IDAHO — The national vaccination rate is nearly 66% percent, meaning around 187 million Americans are fully vaccinated against COVID-19.
Health officials say monoclonal antibodies are useful but are not a replacement for the vaccine, which proves to have more protection against the virus.
Monoclonal antibodies are antibodies someone can get that are used after someone gets a positive COVID-19 test to help reduce the chances of hospitalization or death.
"For those who were exposed to the virus, who might be in a sensitive position like healthcare providers, post-exposure prophylaxis with the monoclonal antibodies may be helpful to prevent serious infection and then those who are in certain risk categories who have been developing symptoms and are testing positive may also be candidates for the monoclonal antibodies,” Regence Executive Director Dr. Amy Khan said.
They last for nearly 90 days and in some cases can reduce hospitalizations by almost 85%, post-exposure.
Why monoclonal antibodies are not a substitute for COVID-19 vaccines: https://t.co/nl1qZZZM7U— ABC News (@ABC) October 15, 2021
Monoclonal antibodies are being used in Idaho, but officials say they provide less protection than a vaccine and for a shorter amount of time but could help reduce the strain on health systems.
“This certainly, isn’t going to get us out of this pandemic, but it is going to hopefully help take some pressure off the hospitals and help keep some Idahoans healthier and safer and not in the hospital even if they do come down with COVID,” State Epidemiologist Christine Hahn said.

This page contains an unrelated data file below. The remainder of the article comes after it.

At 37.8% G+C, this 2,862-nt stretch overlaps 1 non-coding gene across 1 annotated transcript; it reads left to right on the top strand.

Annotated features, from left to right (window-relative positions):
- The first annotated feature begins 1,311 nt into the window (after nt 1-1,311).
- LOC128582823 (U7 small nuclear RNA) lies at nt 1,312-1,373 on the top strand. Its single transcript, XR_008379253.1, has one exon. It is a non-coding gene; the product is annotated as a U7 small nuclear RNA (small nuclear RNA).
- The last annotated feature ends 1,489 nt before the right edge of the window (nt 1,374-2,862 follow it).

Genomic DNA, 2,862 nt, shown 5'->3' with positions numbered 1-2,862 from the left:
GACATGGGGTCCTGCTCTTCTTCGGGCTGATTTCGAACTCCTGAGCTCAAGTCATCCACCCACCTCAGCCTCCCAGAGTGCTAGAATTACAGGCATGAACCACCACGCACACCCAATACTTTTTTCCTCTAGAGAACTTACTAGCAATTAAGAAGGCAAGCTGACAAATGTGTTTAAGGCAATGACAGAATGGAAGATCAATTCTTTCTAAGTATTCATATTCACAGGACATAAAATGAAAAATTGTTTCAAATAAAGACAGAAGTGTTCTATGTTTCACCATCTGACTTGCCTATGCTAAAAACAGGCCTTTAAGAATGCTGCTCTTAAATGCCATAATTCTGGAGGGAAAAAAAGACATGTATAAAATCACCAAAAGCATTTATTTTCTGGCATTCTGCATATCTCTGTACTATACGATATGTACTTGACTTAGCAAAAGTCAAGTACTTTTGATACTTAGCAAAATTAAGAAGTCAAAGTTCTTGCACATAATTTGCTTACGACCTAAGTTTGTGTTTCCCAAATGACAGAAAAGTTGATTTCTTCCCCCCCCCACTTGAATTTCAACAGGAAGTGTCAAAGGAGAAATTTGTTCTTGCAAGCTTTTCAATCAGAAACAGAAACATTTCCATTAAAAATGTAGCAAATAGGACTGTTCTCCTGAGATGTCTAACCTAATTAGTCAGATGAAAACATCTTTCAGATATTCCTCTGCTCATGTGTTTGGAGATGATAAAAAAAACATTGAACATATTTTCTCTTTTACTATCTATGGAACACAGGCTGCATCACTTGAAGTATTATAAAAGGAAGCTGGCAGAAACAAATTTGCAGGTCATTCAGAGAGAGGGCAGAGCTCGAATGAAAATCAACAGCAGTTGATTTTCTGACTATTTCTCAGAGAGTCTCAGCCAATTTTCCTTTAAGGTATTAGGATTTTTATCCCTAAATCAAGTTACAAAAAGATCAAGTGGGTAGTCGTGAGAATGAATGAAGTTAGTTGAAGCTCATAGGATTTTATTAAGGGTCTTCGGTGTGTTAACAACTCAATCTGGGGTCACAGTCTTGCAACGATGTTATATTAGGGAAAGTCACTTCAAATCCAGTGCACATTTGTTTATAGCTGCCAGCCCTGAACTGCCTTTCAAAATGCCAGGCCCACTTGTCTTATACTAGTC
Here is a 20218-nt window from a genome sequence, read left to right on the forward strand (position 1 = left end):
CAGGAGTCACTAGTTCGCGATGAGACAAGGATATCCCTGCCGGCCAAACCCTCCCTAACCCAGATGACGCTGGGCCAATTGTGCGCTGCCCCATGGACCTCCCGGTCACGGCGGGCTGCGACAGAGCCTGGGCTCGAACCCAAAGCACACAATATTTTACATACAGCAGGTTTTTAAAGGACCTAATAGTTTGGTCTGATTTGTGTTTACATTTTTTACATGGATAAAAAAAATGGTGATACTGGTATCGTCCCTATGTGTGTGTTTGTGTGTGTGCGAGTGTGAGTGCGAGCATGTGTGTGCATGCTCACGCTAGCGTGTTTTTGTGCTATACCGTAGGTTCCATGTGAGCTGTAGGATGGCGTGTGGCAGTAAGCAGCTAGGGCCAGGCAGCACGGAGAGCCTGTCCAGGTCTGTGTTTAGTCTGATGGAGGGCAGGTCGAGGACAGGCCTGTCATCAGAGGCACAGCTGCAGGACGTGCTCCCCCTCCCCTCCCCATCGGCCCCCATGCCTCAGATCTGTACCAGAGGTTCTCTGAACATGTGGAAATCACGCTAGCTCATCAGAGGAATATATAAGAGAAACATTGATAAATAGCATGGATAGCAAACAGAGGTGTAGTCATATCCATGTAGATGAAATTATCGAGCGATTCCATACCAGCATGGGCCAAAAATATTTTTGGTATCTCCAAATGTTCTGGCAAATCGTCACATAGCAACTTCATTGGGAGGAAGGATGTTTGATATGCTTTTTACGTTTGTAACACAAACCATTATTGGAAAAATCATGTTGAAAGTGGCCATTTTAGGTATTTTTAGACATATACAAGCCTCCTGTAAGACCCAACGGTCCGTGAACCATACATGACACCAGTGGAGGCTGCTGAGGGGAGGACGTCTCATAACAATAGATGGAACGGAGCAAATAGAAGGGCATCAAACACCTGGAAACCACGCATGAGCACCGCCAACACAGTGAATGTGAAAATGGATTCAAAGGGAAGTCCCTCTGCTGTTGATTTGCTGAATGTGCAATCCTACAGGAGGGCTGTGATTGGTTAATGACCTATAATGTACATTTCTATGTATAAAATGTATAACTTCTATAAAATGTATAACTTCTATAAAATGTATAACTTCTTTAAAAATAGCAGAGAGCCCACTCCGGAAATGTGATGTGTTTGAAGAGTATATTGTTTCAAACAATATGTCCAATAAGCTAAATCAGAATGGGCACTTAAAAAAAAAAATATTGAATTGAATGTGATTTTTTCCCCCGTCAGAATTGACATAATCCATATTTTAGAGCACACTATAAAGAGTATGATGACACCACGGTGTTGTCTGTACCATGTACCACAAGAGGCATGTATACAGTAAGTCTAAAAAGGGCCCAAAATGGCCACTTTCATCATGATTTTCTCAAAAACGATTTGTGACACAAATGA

Northern Idaho has continued to see an increase in monoclonal antibody use and over 100 patients have been treated since last week. In the Treasure Valley, there are providers offering treatment but there is not a state-funded site in this area yet.
Idaho is still in Crisis Standards of Care as hospitals are continuing to feel the strain on their resources and capacity due to the number of patients coming in with COVID-19 and other illnesses.
Idaho appears to be in a downward trend for percent positivity of COVID-19.— DHW (@IDHW) October 14, 2021
Statewide PCR percent positivity decreased last week from 14.4% to 13.2%. In four weeks our rate has decreased by 4.1%. Details under the Laboratory Testing tab at https://t.co/rfk8AiWPKE pic.twitter.com/zfIvsT9Fcg
Since the start of the pandemic, over 270,000 Idahoans have contracted COVID-19 — including almost 2,000 new positive and confirmed cases reported to the state Thursday and 30 new deaths.
The Idaho Department of Health and Welfare is reporting a small downward trend in percent positivity across the state as it's decreased by nearly 4% percent in four weeks.
Idaho still sits among the states with the lowest vaccination rate. Roughly 54% of Idaho's population ages 12 and up is fully vaccinated.